MOSCOW, Idaho -- Nov. 7, 2017 -- A team led by University of Idaho scientists has found a way to stimulate formation of new neural connections in the adult brain in a study that could eventually help humans fend off memory loss, brain trauma and other ailments in the central nervous system.
Peter G. Fuerst, an associate professor in the College of Science's Department of Biological Sciences and WWAMI Medical Education Program, and a team that included lead author doctoral student Aaron Simmons, were able to stimulate growth of new neural connections in mice that are needed to connect the cells into neural circuits. Their study, which included scientists from the University of Louisville and University of Puerto Rico-Humacao, is titled "DSCAM-Mediated Control of Dendritic and Axonal Arbor Outgrowth Enforces Tiling and Inhibits Synaptic Plasticity." It was published today in the Journal Proceedings of the National Academy of Sciences.
"The paper is a study into factors that prevent adult neurons from making new connections," Fuerst said. "Regulation of this process is important to prevent several disorders, such as autism, but is also related to the inability of the adult nervous system to readily recover from damage."
Researchers studied a cell population that has the unusual ability to make new connections into adulthood, but under normal conditions does not grow the needed axons or dendrites. The team was able to genetically manipulate the cell population in the mice to induce axon and dendrite outgrowth. They found this induced the formation of stable, functional connections with new cells.
"The idea is that one could stimulate the nervous system to make new connections if there was some kind of trauma," Fuerst said. "Maybe this is the way to reactivate the cell to build those new connections that we can take advantage of clinically."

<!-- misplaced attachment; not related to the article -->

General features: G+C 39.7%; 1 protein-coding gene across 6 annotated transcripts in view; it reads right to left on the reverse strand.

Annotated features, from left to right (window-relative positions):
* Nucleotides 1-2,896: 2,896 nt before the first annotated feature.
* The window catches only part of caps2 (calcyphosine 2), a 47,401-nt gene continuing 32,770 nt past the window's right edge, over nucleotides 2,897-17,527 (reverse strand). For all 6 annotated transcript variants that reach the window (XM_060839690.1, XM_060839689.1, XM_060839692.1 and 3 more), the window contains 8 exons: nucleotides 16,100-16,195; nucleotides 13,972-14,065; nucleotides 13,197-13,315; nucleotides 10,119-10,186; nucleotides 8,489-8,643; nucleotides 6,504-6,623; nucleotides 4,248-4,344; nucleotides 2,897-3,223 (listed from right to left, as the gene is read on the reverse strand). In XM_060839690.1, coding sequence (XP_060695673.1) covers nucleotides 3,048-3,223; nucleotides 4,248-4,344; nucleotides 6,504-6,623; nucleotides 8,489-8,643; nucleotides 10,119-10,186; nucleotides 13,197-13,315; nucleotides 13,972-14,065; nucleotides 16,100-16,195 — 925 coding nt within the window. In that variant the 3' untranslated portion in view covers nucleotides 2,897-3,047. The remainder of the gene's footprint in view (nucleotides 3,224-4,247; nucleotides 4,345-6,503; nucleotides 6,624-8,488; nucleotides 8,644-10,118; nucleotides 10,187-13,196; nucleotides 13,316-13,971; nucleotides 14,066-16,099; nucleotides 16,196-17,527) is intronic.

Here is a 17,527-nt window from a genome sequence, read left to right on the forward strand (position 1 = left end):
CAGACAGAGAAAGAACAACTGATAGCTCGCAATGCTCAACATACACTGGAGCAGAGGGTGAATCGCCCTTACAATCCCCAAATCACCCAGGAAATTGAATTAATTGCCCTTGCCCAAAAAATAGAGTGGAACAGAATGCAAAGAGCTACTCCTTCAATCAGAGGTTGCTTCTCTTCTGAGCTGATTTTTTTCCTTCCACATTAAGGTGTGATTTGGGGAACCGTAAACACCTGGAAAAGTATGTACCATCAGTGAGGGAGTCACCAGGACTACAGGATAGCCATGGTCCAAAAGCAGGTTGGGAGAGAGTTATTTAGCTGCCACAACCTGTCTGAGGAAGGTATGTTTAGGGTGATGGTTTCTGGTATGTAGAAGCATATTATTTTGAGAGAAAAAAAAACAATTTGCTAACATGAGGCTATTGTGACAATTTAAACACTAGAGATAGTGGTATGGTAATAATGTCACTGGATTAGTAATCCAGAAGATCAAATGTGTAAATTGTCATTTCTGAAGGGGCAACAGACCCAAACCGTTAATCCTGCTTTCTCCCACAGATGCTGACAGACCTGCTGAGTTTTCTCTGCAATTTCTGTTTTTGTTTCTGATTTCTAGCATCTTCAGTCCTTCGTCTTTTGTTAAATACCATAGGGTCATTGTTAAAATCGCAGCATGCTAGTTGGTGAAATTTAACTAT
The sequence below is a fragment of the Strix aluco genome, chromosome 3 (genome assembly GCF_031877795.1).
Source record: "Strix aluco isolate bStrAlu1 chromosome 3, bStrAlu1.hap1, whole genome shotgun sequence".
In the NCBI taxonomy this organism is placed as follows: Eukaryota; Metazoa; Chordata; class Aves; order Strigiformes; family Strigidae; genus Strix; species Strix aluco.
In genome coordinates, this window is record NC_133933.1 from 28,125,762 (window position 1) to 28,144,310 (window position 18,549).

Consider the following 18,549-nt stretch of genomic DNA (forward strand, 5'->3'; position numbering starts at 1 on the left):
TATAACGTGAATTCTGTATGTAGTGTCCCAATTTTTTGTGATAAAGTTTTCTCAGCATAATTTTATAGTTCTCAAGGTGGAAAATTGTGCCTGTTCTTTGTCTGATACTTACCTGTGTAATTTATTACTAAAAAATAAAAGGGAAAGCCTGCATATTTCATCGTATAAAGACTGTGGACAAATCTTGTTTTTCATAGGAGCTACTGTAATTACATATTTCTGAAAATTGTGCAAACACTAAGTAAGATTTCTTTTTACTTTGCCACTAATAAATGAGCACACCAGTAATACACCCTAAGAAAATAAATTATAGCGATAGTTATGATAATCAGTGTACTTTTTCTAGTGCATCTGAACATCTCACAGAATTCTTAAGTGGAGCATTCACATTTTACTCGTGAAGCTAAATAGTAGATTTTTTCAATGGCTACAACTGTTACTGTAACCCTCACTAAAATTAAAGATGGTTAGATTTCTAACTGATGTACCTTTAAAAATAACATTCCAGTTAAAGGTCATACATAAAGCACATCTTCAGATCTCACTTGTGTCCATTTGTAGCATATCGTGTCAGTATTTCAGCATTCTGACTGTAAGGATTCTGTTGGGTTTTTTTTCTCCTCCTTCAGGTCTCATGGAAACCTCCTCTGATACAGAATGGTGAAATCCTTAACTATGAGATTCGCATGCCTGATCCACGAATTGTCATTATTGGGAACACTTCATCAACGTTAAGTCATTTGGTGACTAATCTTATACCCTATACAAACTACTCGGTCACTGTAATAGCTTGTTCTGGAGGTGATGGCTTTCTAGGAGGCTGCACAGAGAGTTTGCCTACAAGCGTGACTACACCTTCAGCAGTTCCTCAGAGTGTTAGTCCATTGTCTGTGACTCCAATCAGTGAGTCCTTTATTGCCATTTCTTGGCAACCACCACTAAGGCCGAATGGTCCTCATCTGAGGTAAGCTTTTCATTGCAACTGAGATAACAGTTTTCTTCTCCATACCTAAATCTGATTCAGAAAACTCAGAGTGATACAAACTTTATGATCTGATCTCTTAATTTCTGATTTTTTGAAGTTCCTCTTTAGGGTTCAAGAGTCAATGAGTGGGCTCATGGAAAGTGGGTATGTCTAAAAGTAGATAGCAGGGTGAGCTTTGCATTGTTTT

Their efforts included research through the regional WWAMI Medical Education Program at the University of Washington and could have wide ramifications for other adult neurological conditions that prevent human brains from making those needed connections as an adult.
"In children in early development it's very easy to make new connections, but adults lose that ability, and we want to see why that is," he said.
The genetic manipulation used in mice as part of the study wouldn't work in humans. Instead, Fuerst and his team would next like to test small-molecule drugs that regulate these central nervous system processes - currently used to combat cancer in humans - to see if they can help the nervous system make new connections in mice.
"These contributions by Peter and his team right here at the University of Idaho are helping advance global neurological research," said Janet Nelson, vice president for research and economic development. "I'm excited by the potential impact of this research on the understanding of the brain and in advancing human health."
The project recently received additional funding from NIH to cover the next two to three years of work.
This project, "Off-Bipolar Cell Receptive Field Development and Plasticity," was funded under the National Institutes of Health grant No. R21EY028297. The total amount of federal funds received for the project will be $420,976, which amounts to 100 percent of the total cost of the project.
About the University of Idaho
The University of Idaho, home of the Vandals, is Idaho's land-grant, national research university. From its residential campus in Moscow, U of I serves the state of Idaho through educational centers in Boise, Coeur d'Alene and Idaho Falls, a research and Extension center in Twin Falls, plus Extension offices in 42 counties. Home to more than 11,000 students statewide, U of I is a leader in student-centered learning and excels at interdisciplinary research, service to businesses and communities, and in advancing diversity, citizenship and global outreach. U of I competes in the Big Sky Conference and Sun Belt Conference. Learn more at http://www.
Media Contacts:Peter Fuerst
Associate Professor, Department of Biological Sciences
University of Idaho